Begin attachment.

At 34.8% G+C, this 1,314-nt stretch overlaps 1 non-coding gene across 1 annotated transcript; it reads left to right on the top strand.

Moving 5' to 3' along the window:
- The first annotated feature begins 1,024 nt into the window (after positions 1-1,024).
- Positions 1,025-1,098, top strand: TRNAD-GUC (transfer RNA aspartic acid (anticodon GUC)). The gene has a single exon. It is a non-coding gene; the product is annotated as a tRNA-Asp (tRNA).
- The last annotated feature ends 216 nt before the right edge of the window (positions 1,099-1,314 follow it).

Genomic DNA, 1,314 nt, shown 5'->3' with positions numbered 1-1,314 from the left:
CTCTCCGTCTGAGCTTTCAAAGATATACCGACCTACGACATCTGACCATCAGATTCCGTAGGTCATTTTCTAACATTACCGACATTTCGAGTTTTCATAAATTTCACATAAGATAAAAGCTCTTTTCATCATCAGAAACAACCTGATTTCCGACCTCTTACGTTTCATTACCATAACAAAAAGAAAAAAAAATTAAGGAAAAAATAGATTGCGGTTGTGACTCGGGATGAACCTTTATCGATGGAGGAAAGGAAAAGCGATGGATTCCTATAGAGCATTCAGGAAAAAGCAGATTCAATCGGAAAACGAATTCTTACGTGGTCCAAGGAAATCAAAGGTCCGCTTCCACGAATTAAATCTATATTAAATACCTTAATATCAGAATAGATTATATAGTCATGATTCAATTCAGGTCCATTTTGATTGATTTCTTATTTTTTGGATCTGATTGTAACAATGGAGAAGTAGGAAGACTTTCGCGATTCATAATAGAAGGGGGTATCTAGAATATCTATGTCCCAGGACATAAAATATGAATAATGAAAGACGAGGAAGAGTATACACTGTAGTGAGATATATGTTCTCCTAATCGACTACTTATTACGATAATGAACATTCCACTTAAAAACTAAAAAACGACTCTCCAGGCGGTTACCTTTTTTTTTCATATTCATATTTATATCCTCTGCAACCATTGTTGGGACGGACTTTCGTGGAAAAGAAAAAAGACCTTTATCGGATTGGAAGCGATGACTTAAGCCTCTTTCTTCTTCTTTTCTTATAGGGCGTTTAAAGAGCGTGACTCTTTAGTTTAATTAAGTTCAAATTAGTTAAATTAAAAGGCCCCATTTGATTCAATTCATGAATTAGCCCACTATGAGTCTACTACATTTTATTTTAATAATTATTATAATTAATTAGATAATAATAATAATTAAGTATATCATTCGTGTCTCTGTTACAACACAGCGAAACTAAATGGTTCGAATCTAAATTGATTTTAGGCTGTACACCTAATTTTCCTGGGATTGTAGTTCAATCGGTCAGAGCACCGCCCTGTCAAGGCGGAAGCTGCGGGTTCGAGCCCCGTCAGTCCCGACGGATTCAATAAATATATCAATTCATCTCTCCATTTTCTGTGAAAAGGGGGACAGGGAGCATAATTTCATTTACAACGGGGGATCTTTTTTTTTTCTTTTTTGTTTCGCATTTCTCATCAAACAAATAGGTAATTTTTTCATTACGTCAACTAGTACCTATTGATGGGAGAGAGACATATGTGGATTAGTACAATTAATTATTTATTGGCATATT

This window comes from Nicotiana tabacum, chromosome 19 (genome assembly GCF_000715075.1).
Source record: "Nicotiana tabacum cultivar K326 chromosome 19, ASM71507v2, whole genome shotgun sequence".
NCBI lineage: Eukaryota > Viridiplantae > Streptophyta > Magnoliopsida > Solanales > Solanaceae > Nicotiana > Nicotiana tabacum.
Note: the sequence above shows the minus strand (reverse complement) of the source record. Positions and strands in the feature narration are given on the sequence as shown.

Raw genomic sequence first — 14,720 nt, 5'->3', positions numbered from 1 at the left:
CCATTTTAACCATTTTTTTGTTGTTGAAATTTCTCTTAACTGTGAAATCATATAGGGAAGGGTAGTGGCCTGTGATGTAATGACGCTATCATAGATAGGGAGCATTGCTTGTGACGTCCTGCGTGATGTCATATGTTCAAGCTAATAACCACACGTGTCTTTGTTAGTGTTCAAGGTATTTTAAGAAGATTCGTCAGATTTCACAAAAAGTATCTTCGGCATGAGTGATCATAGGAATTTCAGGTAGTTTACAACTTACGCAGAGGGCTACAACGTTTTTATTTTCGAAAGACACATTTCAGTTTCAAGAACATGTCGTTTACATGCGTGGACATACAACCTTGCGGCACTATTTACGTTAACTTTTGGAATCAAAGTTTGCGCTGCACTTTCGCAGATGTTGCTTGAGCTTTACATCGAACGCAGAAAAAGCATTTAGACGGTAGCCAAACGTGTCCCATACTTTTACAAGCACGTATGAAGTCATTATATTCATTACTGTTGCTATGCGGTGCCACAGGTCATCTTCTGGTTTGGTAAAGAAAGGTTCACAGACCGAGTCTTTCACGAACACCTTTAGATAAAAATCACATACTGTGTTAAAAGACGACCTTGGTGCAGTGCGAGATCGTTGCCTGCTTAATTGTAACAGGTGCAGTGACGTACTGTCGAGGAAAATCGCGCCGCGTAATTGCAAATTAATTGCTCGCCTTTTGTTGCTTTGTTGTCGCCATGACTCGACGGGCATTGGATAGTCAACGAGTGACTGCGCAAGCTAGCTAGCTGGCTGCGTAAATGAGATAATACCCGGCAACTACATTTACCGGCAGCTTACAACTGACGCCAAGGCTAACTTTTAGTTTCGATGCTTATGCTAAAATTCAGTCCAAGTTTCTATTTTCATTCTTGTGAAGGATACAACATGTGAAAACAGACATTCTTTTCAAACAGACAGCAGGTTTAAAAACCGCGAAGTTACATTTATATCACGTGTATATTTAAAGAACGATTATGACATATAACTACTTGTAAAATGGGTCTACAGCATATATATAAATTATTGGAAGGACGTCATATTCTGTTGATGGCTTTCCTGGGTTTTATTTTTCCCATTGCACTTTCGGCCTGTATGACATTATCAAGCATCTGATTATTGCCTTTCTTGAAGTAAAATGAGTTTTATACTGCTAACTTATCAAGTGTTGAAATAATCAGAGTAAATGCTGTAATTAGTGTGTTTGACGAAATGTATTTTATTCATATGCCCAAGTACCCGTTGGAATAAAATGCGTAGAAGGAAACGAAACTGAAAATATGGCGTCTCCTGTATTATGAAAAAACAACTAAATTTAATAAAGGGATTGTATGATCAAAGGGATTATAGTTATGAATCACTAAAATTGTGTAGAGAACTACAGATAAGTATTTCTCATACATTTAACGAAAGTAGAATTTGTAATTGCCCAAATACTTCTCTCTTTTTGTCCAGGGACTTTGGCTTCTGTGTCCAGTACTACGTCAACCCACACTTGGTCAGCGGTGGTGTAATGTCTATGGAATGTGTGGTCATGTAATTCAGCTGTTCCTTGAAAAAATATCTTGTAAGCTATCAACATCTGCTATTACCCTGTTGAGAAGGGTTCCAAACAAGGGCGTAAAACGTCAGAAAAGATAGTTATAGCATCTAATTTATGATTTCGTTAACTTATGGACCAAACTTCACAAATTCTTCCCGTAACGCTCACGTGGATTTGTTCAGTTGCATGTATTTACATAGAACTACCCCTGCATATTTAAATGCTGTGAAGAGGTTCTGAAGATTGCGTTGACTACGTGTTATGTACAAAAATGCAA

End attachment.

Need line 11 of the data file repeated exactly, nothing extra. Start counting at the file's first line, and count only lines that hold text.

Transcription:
Note: the sequence above shows the minus strand (reverse complement) of the source record. Positions and strands in the feature narration are given on the sequence as shown.